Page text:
Couples' communication on sexual and relational issues among the Akamba in Kenya

Document Type



Graduate School of Media and Communications


A large portion of HIV transmission in sub-Saharan Africa occurs among married couples, yet the majority of research on safer-sex communication has focused on communication between couples in casual relationships. This paper explores how committed Kamba couples in Machakos District, Kenya, communicate about sensitive relational issues. The findings from focus group discussions with five groups of males and five groups of females are presented. The couples freely shared their thoughts about daily and economic issues and certain aspects of family planning and sexuality. Methods for raising sensitive issues with partners included monitoring the spouse’s mood, gradual or indirect revelation, mentioning topics during sex, and use of third-party intermediaries. Interference by extended family members, especially husbands’ mothers, and male authoritarian roles emerged as hindrances to effective communication between couples. The implications for HIV prevention regarding gender differences and the role of families in couples’ communication are discussed.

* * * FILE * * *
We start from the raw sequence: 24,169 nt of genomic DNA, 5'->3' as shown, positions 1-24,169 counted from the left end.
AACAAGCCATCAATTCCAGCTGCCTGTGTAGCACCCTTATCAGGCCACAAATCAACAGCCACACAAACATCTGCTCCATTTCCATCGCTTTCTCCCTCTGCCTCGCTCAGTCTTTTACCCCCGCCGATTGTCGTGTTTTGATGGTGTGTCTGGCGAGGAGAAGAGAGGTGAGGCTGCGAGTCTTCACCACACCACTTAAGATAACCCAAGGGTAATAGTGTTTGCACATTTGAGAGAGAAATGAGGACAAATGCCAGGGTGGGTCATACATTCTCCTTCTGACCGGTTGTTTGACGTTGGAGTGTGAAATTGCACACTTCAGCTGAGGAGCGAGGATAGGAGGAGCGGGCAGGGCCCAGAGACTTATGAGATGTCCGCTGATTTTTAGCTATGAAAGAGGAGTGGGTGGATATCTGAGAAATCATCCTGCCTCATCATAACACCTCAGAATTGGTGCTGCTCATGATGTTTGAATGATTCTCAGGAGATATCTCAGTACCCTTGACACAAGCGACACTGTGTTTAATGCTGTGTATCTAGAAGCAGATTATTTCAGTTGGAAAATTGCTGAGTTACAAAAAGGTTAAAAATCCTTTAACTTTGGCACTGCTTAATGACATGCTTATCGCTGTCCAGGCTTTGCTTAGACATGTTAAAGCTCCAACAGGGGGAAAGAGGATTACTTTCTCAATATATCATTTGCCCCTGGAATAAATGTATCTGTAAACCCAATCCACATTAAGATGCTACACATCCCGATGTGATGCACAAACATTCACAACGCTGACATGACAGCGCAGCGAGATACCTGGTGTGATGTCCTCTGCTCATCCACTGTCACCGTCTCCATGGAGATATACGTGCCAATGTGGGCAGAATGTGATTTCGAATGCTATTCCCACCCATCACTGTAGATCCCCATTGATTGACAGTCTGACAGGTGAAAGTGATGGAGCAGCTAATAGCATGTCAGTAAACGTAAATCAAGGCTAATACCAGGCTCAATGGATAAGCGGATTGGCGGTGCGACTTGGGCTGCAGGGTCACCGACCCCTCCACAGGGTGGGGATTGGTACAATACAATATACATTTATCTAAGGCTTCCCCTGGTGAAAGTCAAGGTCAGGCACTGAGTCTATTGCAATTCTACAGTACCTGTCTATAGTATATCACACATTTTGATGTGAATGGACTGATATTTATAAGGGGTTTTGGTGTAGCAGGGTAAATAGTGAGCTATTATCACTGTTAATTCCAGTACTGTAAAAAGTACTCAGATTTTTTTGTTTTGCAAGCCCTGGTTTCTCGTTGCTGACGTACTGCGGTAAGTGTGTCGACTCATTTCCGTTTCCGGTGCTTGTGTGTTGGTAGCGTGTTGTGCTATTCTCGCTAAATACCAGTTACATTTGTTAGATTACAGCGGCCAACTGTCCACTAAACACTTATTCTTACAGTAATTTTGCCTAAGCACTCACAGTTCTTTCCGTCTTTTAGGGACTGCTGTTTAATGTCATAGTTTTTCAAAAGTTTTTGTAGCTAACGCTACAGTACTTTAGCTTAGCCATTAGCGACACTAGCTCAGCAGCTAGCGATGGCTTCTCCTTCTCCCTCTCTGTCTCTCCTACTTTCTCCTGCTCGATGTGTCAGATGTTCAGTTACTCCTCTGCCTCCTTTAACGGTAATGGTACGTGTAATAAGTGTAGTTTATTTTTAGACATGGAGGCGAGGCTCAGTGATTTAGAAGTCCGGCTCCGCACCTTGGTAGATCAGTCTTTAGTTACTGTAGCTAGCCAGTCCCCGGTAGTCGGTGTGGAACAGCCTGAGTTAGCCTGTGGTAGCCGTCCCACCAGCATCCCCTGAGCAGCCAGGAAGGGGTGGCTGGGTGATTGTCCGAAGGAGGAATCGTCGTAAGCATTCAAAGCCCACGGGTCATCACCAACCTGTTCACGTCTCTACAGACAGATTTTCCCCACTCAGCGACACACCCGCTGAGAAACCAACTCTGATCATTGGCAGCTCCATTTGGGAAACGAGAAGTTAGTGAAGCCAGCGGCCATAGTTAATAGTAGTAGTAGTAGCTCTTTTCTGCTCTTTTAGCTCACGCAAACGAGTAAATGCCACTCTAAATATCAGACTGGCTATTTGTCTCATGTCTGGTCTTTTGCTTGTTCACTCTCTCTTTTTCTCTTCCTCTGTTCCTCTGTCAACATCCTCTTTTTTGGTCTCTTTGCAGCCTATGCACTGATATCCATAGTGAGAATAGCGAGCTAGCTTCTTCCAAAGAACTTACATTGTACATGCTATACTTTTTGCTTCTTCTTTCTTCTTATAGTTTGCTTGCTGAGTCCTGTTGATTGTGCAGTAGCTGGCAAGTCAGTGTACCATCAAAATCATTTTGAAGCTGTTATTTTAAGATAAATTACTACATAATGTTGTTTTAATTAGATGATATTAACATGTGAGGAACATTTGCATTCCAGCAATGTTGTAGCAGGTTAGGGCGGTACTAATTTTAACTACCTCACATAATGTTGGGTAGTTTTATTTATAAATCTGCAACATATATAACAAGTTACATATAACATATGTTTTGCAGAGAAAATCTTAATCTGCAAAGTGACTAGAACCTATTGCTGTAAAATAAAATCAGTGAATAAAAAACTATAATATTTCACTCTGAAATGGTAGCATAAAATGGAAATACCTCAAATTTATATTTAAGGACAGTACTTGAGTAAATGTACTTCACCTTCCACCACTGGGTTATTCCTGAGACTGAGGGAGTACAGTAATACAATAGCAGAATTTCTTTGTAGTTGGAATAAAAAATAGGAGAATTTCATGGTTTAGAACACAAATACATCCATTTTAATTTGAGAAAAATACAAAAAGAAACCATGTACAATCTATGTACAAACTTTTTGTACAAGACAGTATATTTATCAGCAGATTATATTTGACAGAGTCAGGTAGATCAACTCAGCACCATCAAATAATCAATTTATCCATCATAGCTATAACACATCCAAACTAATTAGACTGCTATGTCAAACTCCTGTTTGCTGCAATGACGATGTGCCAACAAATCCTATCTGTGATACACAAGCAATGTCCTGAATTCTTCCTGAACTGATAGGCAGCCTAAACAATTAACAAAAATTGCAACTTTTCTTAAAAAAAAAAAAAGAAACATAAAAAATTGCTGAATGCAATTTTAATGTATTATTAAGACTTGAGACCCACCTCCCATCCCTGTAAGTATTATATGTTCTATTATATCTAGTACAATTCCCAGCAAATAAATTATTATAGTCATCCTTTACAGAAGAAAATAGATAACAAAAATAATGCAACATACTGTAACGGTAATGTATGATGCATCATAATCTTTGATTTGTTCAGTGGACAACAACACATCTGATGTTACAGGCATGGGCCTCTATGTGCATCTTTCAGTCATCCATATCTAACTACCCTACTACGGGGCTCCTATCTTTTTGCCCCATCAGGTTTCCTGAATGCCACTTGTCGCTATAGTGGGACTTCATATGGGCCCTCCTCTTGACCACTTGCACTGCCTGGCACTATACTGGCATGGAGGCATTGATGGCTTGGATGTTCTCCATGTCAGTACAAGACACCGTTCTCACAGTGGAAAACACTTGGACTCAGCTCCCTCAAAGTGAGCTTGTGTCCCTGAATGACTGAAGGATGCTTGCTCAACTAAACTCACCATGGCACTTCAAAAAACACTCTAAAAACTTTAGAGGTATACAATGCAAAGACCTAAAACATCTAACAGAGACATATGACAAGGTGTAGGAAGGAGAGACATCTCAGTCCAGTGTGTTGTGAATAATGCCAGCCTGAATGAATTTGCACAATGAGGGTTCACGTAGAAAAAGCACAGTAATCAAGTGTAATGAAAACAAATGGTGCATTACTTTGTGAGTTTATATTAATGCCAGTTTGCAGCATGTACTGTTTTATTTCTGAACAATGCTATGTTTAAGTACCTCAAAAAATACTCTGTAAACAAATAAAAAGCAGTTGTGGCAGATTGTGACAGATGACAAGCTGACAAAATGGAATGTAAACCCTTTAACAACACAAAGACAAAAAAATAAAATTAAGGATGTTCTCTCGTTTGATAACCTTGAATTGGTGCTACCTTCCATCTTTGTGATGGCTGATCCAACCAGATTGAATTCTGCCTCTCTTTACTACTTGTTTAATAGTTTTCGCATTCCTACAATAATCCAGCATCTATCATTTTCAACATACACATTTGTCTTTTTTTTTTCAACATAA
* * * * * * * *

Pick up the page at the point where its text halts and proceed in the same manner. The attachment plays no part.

This work was published before the author joined Aga Khan University.

Publication (Name of Journal)

African Journal of AIDS Research

Creative Commons License

Creative Commons Attribution 4.0 International License
This work is licensed under a Creative Commons Attribution 4.0 International License.